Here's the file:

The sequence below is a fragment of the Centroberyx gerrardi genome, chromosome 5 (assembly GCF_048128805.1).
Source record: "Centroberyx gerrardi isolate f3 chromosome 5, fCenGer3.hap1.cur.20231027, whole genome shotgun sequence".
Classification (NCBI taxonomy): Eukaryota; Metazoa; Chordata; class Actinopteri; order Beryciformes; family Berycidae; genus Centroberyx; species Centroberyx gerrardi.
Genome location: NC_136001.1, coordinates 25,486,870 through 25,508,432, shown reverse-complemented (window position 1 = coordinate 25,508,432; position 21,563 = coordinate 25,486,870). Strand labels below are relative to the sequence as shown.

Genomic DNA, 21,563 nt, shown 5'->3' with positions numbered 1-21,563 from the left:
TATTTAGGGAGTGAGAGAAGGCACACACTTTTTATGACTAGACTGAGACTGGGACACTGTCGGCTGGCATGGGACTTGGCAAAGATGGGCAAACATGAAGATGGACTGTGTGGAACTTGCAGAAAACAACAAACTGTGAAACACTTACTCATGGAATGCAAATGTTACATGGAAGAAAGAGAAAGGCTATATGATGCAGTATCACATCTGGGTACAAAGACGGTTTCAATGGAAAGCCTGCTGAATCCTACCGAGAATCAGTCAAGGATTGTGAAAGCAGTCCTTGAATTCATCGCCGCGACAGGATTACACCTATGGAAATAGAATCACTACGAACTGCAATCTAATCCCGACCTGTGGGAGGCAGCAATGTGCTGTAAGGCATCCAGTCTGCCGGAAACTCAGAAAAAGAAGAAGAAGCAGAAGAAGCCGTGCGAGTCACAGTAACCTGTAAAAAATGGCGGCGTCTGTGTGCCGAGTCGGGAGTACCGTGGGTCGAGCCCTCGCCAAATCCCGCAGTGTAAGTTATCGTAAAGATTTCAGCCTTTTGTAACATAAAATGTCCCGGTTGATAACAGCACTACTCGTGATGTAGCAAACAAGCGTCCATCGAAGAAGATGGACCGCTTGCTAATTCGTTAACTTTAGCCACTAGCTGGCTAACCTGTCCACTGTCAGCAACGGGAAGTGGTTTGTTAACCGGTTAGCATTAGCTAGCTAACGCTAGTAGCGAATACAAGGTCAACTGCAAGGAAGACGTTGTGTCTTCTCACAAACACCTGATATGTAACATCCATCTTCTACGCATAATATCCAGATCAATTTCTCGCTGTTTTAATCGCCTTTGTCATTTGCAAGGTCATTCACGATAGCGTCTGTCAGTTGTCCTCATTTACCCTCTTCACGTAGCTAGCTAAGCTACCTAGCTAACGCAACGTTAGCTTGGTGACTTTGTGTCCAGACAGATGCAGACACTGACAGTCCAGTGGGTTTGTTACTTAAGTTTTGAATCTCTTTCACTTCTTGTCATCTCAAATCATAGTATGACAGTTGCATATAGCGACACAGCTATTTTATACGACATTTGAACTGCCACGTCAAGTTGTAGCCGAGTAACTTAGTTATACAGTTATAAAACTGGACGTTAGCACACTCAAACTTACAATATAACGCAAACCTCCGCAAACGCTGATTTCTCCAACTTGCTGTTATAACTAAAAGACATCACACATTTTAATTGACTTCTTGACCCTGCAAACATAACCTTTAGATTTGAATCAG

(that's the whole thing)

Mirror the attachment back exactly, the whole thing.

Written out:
The sequence below is a fragment of the Centroberyx gerrardi genome, chromosome 5 (assembly GCF_048128805.1).
Source record: "Centroberyx gerrardi isolate f3 chromosome 5, fCenGer3.hap1.cur.20231027, whole genome shotgun sequence".
Classification (NCBI taxonomy): Eukaryota; Metazoa; Chordata; class Actinopteri; order Beryciformes; family Berycidae; genus Centroberyx; species Centroberyx gerrardi.
Genome location: NC_136001.1, coordinates 25,486,870 through 25,508,432, shown reverse-complemented (window position 1 = coordinate 25,508,432; position 21,563 = coordinate 25,486,870). Strand labels below are relative to the sequence as shown.

Genomic DNA, 21,563 nt, shown 5'->3' with positions numbered 1-21,563 from the left:
TATTTAGGGAGTGAGAGAAGGCACACACTTTTTATGACTAGACTGAGACTGGGACACTGTCGGCTGGCATGGGACTTGGCAAAGATGGGCAAACATGAAGATGGACTGTGTGGAACTTGCAGAAAACAACAAACTGTGAAACACTTACTCATGGAATGCAAATGTTACATGGAAGAAAGAGAAAGGCTATATGATGCAGTATCACATCTGGGTACAAAGACGGTTTCAATGGAAAGCCTGCTGAATCCTACCGAGAATCAGTCAAGGATTGTGAAAGCAGTCCTTGAATTCATCGCCGCGACAGGATTACACCTATGGAAATAGAATCACTACGAACTGCAATCTAATCCCGACCTGTGGGAGGCAGCAATGTGCTGTAAGGCATCCAGTCTGCCGGAAACTCAGAAAAAGAAGAAGAAGCAGAAGAAGCCGTGCGAGTCACAGTAACCTGTAAAAAATGGCGGCGTCTGTGTGCCGAGTCGGGAGTACCGTGGGTCGAGCCCTCGCCAAATCCCGCAGTGTAAGTTATCGTAAAGATTTCAGCCTTTTGTAACATAAAATGTCCCGGTTGATAACAGCACTACTCGTGATGTAGCAAACAAGCGTCCATCGAAGAAGATGGACCGCTTGCTAATTCGTTAACTTTAGCCACTAGCTGGCTAACCTGTCCACTGTCAGCAACGGGAAGTGGTTTGTTAACCGGTTAGCATTAGCTAGCTAACGCTAGTAGCGAATACAAGGTCAACTGCAAGGAAGACGTTGTGTCTTCTCACAAACACCTGATATGTAACATCCATCTTCTACGCATAATATCCAGATCAATTTCTCGCTGTTTTAATCGCCTTTGTCATTTGCAAGGTCATTCACGATAGCGTCTGTCAGTTGTCCTCATTTACCCTCTTCACGTAGCTAGCTAAGCTACCTAGCTAACGCAACGTTAGCTTGGTGACTTTGTGTCCAGACAGATGCAGACACTGACAGTCCAGTGGGTTTGTTACTTAAGTTTTGAATCTCTTTCACTTCTTGTCATCTCAAATCATAGTATGACAGTTGCATATAGCGACACAGCTATTTTATACGACATTTGAACTGCCACGTCAAGTTGTAGCCGAGTAACTTAGTTATACAGTTATAAAACTGGACGTTAGCACACTCAAACTTACAATATAACGCAAACCTCCGCAAACGCTGATTTCTCCAACTTGCTGTTATAACTAAAAGACATCACACATTTTAATTGACTTCTTGACCCTGCAAACATAACCTTTAGATTTGAATCAG